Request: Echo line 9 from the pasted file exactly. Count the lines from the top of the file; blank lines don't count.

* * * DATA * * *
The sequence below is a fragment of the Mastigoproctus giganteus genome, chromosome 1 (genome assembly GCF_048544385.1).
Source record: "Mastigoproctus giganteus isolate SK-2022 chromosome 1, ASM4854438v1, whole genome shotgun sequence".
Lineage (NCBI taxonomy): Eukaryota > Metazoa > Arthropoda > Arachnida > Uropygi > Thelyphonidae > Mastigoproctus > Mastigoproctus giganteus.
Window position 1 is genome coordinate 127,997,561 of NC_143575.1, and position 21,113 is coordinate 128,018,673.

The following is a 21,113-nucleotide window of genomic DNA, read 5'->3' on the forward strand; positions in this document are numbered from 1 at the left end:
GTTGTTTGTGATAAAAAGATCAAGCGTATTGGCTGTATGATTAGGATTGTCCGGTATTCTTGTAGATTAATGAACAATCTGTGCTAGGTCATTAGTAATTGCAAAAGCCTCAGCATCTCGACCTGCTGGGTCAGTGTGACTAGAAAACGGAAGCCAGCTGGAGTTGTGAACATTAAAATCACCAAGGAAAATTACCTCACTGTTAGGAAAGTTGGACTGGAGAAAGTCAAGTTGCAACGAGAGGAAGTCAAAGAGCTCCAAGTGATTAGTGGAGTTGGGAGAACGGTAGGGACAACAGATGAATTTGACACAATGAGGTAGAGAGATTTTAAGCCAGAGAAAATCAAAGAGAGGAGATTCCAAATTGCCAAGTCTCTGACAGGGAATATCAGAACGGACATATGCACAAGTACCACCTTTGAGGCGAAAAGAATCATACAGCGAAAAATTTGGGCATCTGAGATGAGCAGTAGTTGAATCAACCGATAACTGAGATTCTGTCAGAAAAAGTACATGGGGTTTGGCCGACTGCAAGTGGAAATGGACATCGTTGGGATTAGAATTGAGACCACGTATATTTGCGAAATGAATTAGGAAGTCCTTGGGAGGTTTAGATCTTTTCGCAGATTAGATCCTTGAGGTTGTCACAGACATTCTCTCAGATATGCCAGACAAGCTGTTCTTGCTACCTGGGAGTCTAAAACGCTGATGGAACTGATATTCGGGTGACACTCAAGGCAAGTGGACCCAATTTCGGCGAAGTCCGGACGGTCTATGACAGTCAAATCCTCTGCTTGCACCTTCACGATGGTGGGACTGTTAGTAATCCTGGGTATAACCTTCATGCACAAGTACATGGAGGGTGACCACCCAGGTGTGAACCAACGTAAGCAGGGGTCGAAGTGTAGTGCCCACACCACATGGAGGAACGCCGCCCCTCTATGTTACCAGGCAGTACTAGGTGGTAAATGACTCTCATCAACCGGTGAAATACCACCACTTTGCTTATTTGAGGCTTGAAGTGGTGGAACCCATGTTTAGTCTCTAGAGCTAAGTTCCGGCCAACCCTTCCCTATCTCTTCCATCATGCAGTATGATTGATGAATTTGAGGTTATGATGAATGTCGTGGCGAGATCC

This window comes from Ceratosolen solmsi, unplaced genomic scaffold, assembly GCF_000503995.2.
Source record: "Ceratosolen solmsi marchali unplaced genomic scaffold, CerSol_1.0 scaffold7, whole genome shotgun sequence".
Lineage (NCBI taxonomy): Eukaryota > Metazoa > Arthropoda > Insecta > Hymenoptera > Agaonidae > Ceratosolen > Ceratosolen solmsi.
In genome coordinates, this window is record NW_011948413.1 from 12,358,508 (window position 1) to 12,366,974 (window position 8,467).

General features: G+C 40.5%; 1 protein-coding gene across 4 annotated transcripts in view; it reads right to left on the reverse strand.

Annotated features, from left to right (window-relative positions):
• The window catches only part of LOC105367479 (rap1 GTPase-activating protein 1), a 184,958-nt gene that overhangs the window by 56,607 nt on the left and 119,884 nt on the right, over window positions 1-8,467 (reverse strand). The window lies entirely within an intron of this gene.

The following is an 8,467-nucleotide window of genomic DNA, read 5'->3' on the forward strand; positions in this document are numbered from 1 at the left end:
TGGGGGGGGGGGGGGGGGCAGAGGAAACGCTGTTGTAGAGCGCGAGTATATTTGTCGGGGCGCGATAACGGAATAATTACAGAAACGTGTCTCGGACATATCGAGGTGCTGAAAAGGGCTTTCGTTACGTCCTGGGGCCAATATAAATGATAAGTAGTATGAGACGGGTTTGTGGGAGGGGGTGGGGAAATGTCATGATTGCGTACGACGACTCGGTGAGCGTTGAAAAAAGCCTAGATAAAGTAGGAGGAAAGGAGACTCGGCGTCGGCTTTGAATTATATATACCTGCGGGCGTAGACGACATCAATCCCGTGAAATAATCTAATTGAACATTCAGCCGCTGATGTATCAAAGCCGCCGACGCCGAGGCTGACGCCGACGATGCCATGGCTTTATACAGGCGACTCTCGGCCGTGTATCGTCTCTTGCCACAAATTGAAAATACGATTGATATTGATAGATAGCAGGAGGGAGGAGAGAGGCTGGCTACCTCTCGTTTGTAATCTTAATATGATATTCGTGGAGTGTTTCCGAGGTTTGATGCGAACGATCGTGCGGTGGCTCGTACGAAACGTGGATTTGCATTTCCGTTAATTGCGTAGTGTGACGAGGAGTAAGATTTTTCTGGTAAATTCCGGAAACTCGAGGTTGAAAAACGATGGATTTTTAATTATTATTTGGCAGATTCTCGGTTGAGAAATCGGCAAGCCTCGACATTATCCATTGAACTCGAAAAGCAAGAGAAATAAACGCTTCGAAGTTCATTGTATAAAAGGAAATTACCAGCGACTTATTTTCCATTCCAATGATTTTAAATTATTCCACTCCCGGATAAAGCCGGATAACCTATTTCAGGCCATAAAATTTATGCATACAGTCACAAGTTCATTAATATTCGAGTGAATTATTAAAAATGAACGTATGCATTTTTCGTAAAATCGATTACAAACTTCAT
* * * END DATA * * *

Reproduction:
Lineage (NCBI taxonomy): Eukaryota > Metazoa > Arthropoda > Insecta > Hymenoptera > Agaonidae > Ceratosolen > Ceratosolen solmsi.